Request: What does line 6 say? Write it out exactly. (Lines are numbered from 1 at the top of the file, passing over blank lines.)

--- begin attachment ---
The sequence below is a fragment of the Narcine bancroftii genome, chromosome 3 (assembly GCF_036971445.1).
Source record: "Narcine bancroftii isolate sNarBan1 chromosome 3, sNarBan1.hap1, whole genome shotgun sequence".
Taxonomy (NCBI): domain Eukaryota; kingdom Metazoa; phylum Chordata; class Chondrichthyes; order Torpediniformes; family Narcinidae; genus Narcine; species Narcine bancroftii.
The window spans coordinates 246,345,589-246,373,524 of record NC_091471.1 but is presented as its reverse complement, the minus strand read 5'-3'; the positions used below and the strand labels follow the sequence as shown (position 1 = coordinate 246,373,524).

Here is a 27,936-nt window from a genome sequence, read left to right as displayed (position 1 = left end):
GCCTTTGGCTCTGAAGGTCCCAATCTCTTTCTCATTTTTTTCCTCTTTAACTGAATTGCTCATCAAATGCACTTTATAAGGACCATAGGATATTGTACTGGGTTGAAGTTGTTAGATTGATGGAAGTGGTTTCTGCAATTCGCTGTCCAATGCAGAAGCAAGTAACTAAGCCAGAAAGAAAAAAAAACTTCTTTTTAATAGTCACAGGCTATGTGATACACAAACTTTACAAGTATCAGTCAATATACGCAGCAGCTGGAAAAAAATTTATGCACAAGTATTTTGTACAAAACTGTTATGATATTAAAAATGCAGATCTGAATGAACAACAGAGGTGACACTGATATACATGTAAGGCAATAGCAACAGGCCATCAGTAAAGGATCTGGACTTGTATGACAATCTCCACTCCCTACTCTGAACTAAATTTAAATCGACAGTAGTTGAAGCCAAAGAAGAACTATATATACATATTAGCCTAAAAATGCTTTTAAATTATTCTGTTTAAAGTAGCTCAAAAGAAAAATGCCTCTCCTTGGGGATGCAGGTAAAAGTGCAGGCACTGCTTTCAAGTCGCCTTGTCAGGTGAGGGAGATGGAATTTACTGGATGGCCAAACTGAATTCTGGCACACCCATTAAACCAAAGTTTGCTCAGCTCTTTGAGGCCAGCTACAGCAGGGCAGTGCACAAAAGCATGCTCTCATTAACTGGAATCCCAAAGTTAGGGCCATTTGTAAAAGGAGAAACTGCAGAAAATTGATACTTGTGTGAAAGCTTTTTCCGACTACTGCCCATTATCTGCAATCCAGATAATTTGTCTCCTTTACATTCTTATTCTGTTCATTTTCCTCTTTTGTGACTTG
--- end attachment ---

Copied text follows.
GCCTTTGGCTCTGAAGGTCCCAATCTCTTTCTCATTTTTTTCCTCTTTAACTGAATTGCTCATCAAATGCACTTTATAAGGACCATAGGATATTGTACTGGGTTGAAGTTGTTAGATTGATGGAAGTGGTTTCTGCAATTCGCTGTCCAATGCAGAAGCAAGTAACTAAGCCAGAAAGAAAAAAAAACTTCTTTTTAATAGTCACAGGCTATGTGATACACAAACTTTACAAGTATCAGTCAATATACGCAGCAGCTGGAAAAAAATTTATGCACAAGTATTTTGTACAAAACTGTTATGATATTAAAAATGCAGATCTGAATGAACAACAGAGGTGACACTGATATACATGTAAGGCAATAGCAACAGGCCATCAGTAAAGGATCTGGACTTGTATGACAATCTCCACTCCCTACTCTGAACTAAATTTAAATCGACAGTAGTTGAAGCCAAAGAAGAACTATATATACATATTAGCCTAAAAATGCTTTTAAATTATTCTGTTTAAAGTAGCTCAAAAGAAAAATGCCTCTCCTTGGGGATGCAGGTAAAAGTGCAGGCACTGCTTTCAAGTCGCCTTGTCAGGTGAGGGAGATGGAATTTACTGGATGGCCAAACTGAATTCTGGCACACCCATTAAACCAAAGTTTGCTCAGCTCTTTGAGGCCAGCTACAGCAGGGCAGTGCACAAAAGCATGCTCTCATTAACTGGAATCCCAAAGTTAGGGCCATTTGTAAAAGGAGAAACTGCAGAAAATTGATACTTGTGTGAAAGCTTTTTCCGACTACTGCCCATTATCTGCAATCCAGATAATTTGTCTCCTTTACATTCTTATTCTGTTCATTTTCCTCTTTTGTGACTTG